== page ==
Ballet dancers who perform pirouettes could hold the secret to treating chronic dizziness , scientists have claimed.
Researchers found differences in the brain structure of ballet dancers which is thought to help them perform the technical spin without feeling dizzy.
The findings suggest dancers can suppress signals in their body which cause dizziness through years of training, according to experts at Imperial College London.
Scientists at the university hope the research could help to improve treatment for patients with chronic dizziness, which affects about one in four people at some time in their lives.
Dr Barry Seemungal, from Imperial College London's department of medicine, said: "It's not useful for a ballet dancer to feel dizzy or off balance.
"Their brains adapt over years of training to suppress that input. Consequently, the signal going to the brain areas responsible for perception of dizziness in the cerebral cortex is reduced, making dancers resistant to feeling dizzy.
"If we can target that same brain area or monitor it in patients with chronic dizziness, we can begin to understand how to treat them better."
Researchers at Imperial College London recruited 29 female ballet dancers and 20 female rowers whose age and fitness levels matched the dancers.
The volunteers were spun around in a chair in a dark room. After they stopped moving, they were asked to turn a handle in time with how quickly they felt they were still spinning.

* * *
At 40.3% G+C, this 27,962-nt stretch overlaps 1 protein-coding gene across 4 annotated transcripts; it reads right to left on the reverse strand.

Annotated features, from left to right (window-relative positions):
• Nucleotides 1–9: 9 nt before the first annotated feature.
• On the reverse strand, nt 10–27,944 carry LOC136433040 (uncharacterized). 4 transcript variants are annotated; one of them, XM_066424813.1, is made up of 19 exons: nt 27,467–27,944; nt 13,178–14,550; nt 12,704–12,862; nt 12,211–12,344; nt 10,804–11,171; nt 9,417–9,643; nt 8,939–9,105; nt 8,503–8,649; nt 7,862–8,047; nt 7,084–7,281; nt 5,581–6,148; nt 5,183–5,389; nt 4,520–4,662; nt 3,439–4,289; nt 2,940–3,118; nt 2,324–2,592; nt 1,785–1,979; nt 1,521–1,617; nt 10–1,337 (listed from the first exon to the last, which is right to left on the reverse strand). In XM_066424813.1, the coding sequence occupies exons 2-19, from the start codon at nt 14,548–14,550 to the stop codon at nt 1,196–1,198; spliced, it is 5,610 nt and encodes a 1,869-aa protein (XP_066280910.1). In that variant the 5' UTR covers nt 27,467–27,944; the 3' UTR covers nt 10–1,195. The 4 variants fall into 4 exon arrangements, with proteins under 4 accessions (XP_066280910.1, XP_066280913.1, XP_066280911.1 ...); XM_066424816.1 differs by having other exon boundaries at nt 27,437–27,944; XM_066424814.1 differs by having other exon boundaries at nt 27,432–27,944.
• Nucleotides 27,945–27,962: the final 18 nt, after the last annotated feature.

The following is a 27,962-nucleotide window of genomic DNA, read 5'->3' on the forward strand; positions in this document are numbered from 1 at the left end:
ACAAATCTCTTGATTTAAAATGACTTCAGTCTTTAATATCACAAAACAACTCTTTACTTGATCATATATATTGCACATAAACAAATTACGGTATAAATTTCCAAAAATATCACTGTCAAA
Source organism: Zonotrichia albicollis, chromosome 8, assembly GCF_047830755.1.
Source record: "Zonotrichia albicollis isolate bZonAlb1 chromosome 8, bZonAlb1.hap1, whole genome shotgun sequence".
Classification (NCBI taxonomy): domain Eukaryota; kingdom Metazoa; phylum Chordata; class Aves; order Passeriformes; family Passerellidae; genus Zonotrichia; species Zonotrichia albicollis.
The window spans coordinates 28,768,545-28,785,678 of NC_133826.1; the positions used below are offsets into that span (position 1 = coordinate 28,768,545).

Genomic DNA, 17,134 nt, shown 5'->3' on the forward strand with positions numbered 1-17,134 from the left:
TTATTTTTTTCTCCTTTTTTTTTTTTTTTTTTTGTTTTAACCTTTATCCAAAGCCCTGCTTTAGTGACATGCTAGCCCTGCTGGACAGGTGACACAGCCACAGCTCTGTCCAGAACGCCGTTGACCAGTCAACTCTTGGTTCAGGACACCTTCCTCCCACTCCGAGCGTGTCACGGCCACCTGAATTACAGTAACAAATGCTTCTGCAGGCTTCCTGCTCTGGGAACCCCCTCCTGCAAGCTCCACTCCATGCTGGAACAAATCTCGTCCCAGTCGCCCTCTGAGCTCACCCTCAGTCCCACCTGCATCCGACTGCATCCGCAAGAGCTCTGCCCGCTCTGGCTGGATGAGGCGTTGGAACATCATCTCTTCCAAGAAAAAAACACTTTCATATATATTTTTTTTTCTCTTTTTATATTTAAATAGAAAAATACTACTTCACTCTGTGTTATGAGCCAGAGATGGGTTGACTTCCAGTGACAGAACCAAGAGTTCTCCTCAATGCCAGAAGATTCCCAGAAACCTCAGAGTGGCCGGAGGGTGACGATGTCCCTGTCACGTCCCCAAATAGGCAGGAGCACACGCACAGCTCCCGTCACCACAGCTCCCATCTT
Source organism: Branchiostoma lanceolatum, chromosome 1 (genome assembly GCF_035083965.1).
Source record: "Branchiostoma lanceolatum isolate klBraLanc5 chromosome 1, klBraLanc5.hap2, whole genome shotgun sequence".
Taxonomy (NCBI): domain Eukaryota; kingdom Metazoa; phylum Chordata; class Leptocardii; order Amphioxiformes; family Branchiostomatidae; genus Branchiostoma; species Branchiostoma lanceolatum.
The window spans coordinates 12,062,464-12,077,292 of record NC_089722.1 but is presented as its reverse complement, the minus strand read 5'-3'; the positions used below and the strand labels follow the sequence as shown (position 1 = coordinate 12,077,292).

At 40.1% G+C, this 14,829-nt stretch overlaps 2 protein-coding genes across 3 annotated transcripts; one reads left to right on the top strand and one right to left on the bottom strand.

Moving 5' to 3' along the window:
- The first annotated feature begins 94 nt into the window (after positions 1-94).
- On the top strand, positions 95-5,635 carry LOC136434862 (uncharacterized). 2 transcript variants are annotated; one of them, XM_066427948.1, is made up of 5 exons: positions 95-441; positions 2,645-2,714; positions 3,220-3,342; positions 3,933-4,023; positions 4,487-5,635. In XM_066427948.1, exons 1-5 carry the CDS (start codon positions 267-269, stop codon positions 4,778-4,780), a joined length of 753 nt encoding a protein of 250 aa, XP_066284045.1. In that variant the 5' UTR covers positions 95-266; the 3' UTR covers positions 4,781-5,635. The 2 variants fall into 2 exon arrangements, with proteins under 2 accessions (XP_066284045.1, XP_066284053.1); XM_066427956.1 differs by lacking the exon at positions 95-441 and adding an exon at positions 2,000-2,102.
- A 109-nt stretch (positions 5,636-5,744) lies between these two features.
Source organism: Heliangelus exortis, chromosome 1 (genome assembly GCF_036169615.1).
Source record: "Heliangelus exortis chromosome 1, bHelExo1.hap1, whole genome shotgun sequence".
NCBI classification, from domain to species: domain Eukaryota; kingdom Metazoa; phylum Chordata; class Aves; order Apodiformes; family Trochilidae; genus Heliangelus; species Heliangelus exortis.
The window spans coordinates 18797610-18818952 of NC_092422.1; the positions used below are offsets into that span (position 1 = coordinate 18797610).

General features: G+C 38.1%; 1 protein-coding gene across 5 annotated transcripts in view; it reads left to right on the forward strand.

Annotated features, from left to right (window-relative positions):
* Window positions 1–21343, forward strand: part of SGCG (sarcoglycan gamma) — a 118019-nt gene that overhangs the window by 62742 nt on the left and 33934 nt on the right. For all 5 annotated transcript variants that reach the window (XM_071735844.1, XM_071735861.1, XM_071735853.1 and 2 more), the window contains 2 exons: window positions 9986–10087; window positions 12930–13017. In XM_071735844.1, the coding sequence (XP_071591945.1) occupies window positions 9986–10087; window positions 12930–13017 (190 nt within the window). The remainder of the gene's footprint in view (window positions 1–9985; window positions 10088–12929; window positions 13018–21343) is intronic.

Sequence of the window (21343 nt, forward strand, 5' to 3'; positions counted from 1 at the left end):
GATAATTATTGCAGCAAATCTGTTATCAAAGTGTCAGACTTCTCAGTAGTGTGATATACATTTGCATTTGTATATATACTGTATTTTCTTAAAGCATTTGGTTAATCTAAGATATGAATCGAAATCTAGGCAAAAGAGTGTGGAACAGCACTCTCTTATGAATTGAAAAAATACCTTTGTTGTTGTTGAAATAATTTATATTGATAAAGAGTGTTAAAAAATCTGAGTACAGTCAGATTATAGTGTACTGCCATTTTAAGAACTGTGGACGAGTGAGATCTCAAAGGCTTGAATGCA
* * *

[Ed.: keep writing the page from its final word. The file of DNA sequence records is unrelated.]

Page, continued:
Scientists measured the volunteers' eye reflexes triggered by signals from the vestibular organs in the inner ear, which control balance and cause the feeling of dizziness. Their brain structures were also measured with MRI scans.
The results showed that, in dancers, both their eye reflexes and their perception of spinning lasted a shorter time than in the rowers.
The area of the brain which processes signals from the vestibular organs was also found to be smaller in dancers, the study found.
Dr Seemungal said the research had indicated that testing in clinics on patients suspected to have chronic dizziness may need to be altered.
During the study, the rowers' perception of spinning closely matched their eye reflexes but this was not the case with the dancers, he said.
"This shows that the sensation of spinning is separate from the reflexes that make your eyes move back and forth," Dr Seemungal said.
"In many clinics, it's common to only measure the reflexes, meaning that when these tests come back normal the patient is told that there is nothing wrong. But that's only half the story. You need to look at tests that assess both reflex and sensation."
The study is published in the journal Cerebral Cortex.